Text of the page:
7 Chapter 3 IV. Lockwood stays the night at Wuthering Heights
A. Zillah takes Lockwood to private room B. sees the names carved in the windowsill 1. Catherine Earnshaw, Catherine Heathcliff, Catherine Linton C. looks through the old books, opens Bible D. reads “diary entries” written in the margins 1. tells of Catherine Earnshaw and Heathcliff when they were kids IV.A.1. the room to which Zillah takes Lockwood is like a large oak closet, a room within a room built to give its former resident some privacy. Lockwood traces the names over and over to bore himself to sleep. The books are musty and mildewed, although they look as if they were well-used long ago. Catherine’s writing describes Joseph teaching them catechism and preaching to them and how horrible it was listening to him for hours, Catherine tells how she and Heathcliff angered Joseph by kicking and throwing their bibles, she also describes how her older brother Hindley and his wife Frances cuddled by the fire and how Hindley abused Heathcliff mercilessly and threatened to kick him out.

8 V. Lockwood has two nightmares
E. sees article in Bible V. Lockwood has two nightmares A. first nightmare about Jabes Branderham B. second nightmare 1. ghost of Catherine Linton is outside the window C. Lockwood awakes screaming D. Heathcliff enters in anger, fear and sorrow E. Heathcliff yells out the window for ghost to return V.A. Lockwood’s first nightmare was that he and Joseph were going to the local chapel to hear Jabes Branderham preach his sermon about the text “Seventy times Seven” from the bible. After sitting for hours listening to this sermon, Lockwood accuses Jabes Branderham of committing the unforgivable sin, but then Branderham accuses Lockwood of it and everyone begins to attack Lockwood. Lockwood awakes to the sound of a tree branch tapping on the windowpane. V.B.1. In Lockwood’s second nightmare, he drifts into dreaming that he is still in bed in the oak closet room and hears the branch hitting the window. He breaks one of the windowpanes to break the branch and instead a little hand grabs his arm. He freaks out and the voice of a little girl says that she is Catherine Linton and she has been waiting out there to come in for 20 years. Lockwood tries to free himself, and in panic, drags the little arm back and forth across the broken glass to get it to let go of him. He screams at all the blood pouring onto the bed. Heathcliff comes rushing into the room in fear because of Lockwood’s hysterical screaming, then becomes angry when Lockwood speaks disparagingly about the ghost of Catherine Linton haunting the house. Lockwood steps outside of the room and hears Heathcliff call out the window for Cathy to return, then Heathcliff begins to sob violently when nothing happens.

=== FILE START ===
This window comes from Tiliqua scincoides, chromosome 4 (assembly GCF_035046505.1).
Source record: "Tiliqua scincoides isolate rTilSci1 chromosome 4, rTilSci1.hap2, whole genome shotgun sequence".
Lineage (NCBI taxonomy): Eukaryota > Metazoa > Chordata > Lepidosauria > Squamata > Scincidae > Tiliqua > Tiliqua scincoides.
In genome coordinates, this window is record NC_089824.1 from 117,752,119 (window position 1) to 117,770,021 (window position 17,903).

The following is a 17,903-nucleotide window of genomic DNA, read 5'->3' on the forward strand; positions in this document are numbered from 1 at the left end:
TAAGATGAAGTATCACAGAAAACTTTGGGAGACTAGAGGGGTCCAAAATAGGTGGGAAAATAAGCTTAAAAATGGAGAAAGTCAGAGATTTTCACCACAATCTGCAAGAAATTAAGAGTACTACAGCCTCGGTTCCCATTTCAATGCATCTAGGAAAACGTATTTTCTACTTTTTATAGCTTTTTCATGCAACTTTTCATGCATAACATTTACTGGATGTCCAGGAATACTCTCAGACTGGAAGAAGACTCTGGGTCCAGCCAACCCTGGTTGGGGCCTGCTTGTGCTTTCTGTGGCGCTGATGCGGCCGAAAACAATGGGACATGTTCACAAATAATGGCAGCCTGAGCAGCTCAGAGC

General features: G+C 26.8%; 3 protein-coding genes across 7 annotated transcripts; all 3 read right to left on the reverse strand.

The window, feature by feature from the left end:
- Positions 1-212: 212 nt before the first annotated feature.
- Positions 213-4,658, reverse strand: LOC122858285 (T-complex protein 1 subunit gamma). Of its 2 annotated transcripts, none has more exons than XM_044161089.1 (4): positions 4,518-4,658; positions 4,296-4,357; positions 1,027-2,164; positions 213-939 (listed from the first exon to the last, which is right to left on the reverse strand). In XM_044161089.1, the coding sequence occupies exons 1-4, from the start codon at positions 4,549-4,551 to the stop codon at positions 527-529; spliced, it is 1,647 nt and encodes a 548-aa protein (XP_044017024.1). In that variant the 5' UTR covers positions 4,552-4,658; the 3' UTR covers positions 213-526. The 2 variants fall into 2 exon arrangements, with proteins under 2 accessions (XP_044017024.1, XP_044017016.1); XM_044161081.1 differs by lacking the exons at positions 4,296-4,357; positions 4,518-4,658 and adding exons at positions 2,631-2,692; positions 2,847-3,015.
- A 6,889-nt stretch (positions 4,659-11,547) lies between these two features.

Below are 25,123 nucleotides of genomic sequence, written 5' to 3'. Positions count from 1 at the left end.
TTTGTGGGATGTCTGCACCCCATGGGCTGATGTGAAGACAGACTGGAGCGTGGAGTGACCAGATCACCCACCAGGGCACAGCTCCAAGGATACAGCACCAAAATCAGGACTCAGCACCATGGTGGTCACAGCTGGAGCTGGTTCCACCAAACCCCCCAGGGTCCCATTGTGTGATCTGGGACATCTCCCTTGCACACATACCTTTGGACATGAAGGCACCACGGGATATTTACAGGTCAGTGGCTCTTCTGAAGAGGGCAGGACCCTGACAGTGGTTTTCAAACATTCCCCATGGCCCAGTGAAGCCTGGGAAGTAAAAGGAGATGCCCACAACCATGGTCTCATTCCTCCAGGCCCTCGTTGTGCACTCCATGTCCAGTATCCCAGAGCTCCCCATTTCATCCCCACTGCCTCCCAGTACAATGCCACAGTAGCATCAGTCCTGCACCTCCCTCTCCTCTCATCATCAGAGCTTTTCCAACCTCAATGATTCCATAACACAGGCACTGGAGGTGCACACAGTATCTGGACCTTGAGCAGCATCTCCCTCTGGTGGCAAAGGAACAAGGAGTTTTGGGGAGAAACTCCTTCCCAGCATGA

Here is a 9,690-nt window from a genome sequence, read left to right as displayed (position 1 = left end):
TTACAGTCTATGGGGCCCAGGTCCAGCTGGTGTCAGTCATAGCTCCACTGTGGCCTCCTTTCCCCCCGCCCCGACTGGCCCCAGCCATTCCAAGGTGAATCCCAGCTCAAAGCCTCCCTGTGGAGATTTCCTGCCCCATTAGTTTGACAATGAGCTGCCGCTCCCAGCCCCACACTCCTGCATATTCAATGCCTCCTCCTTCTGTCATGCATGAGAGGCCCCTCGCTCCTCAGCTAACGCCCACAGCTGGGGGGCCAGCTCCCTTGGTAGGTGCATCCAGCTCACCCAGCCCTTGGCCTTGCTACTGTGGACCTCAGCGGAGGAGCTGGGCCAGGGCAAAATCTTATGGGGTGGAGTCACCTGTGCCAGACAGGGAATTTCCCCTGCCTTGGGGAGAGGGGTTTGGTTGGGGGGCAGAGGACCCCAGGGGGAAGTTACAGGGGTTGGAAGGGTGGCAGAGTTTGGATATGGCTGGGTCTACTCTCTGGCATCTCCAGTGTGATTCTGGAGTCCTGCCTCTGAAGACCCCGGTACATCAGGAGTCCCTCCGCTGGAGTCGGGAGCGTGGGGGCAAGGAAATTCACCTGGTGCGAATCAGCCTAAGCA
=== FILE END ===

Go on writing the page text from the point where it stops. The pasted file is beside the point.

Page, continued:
9 VI. Lockwood goes downstairs A. sleeps for a short time in the kitchen